Right before he was sworn in as a judge on the Missouri Supreme Court, Edward “Chip” Robertson met with the speaker of Puerto Rico's House, who told him his chamber was about to impeach the governor.
When Robertson asked what the governor did wrong, he said the speaker replied: “Nothing, I have the votes.”
That anecdote helped illustrate to Robertson why Missouri’s method of impeaching a governor is preferable to the federal model. While 100 senators are mulling whether to keep President Donald Trump in office, the Missouri Constitution gives decision-making authority to seven judges the Senate confirms.
“Ultimately, it is a political act,” Robertson said. “It’s an act to say that the will of the people in electing this person has to be overcome because of something that happened. And it’s never going to be anything less than that. Given the seriousness of that, what the people of Missouri did was a step in the right direction.”
Robertson has experience with the Missouri impeachment process. He was the general counsel for a committee that was looking into impeaching Eric Greitens — a move that proved unnecessary when the GOP governor resigned in 2018. He also was on the Missouri Supreme Court when that body voted to remove Secretary of State Judi Mortiarty.
He noted that the Missouri Senate used to be in charge of whether an impeached official should stay in office. But he said that changed after an episode in which a state treasurer who had obviously committed an impeachable offense was acquitted due to his popularity.
The 1945 version of the Missouri Constitution gave impeachment authority over most statewide officials and judges to the Missouri Supreme Court. In the case of the governor, the Senate chooses seven “eminent jurists” (a fancy way of saying sitting judges) to try the case. And that chief executive can be thrown out of office for "crimes, misconduct, habitual drunkenness, willful neglect of duty, corruption in office, incompetency, or any offense involving moral turpitude or oppression in office.”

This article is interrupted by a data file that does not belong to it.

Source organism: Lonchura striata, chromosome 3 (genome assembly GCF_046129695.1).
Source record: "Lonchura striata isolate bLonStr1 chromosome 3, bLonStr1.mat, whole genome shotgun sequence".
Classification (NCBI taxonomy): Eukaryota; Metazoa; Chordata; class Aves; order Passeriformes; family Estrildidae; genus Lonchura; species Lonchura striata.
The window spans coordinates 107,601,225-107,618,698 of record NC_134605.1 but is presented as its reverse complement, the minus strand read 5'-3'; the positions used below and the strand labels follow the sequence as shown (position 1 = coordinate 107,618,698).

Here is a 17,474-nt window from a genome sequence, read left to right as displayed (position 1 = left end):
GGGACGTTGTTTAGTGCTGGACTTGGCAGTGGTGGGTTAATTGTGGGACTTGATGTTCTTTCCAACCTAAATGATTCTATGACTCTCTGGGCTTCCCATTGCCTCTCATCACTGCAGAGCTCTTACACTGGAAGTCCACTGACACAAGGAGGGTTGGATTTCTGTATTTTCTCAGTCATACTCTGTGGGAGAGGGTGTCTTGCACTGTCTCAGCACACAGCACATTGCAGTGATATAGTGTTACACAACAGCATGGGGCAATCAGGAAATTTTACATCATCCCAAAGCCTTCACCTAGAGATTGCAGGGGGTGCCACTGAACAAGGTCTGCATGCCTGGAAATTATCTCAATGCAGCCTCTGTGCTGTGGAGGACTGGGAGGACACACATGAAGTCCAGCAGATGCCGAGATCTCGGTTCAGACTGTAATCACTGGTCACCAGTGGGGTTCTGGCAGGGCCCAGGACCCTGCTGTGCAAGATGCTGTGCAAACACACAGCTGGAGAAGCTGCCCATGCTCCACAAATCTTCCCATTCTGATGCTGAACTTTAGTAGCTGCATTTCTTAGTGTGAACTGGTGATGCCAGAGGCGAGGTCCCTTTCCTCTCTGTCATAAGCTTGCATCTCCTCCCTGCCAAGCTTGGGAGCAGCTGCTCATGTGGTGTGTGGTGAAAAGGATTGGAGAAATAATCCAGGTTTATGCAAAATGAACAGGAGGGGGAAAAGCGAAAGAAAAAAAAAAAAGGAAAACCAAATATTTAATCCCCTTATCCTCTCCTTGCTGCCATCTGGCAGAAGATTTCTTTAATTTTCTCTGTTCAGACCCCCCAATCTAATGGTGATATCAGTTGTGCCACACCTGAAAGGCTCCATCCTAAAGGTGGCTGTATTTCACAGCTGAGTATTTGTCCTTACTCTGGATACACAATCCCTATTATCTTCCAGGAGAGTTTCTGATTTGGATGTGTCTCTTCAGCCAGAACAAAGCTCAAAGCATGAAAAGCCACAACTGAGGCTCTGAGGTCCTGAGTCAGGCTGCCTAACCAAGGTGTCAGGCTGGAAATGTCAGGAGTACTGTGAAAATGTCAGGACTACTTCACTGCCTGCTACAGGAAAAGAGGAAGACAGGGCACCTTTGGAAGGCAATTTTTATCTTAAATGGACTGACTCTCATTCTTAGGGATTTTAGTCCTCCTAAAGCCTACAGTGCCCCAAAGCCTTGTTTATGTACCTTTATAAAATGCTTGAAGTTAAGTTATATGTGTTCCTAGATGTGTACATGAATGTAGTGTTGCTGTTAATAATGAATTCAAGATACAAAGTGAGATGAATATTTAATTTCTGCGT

“At the end of the day, the trial of an impeachment is ultimately both a legal and a political event,” Robertson said. “And when you leave it in the hands of the Senate, it is ultimately and potentially a purely political event. When you put it in the hands of people who don’t face the same sorts of electoral pressures and some other stuff, then it becomes a whole lot less of a political event.”
One person who really dislikes Missouri’s way of impeaching is Sen. Ed Emery.
The Lamar Republican has introduced a ballot measure for more than a decade to make Missouri’s impeachments more like the federal model — in which the House impeaches and the Senate votes to acquit or convict. For one thing, he doesn’t like how the Supreme Court is in charge of impeachments of most judges.
He also said judges don’t have the same level of public accountability as senators. While some judges in Missouri are elected, many are appointed through the Non-Partisan Court Plan and face retention elections that almost always result in a person staying on the bench.
“That’s one of the problems with sending this to the courts instead of sending it to the Senate … because in the courts, their mindset is criminal versus non criminal,” Emery said. “It is committed an act versus not committed an act. The mindset of a Senate, which is a political body, is, 'Should this person be removed?'”
Emery’s ballot item got more attention last year than usual after the Greitens scandal. It managed to pass out of the Senate Judiciary Committee, but it didn’t get floor time. Emery is barred from running for either the House or Senate again because of term limits, so 2020 is his last chance to put his impeachment change before voters.
Emery said the chances of his measure getting traction is somewhat up in the air. He’s wondered if “this is going to be a good year because people are going to say, 'This is important, and we need to pay attention and get it right,’ or is it going to be a tough year because people say, ‘Let’s not talk about this, it’s already an embarrassment.’”
“The current manner is a complete compromise of checks and balances in the system,” Emery said. “We’re supposed to have three independent jurisdictions. And the checks and balances are such that every branch can be checked by the other two branches. When you bring the courts into the impeachment, you’ve broken that impeachment model completely.”
For his part, Robertson doesn’t see much of a reason to have Missouri’s impeachment system resemble the federal model. He noted there was no blowback after Moriarty was ousted in 1994 for helping her son file for political office after a deadline had passed.
“Those who are involved in politics want politics to be the coin of the realm, so to speak,” Robertson said. “And it’s not surprising to me that some would suggest that we ought to go back to the federal model. Not because it’s broken, but they saw the potential that the Senate was not going to have the voice that some of the senators wanted to have, had Greitens actually had to go to trial.
“There just hasn’t been enough of it to suggest that it’s broken,” he added.
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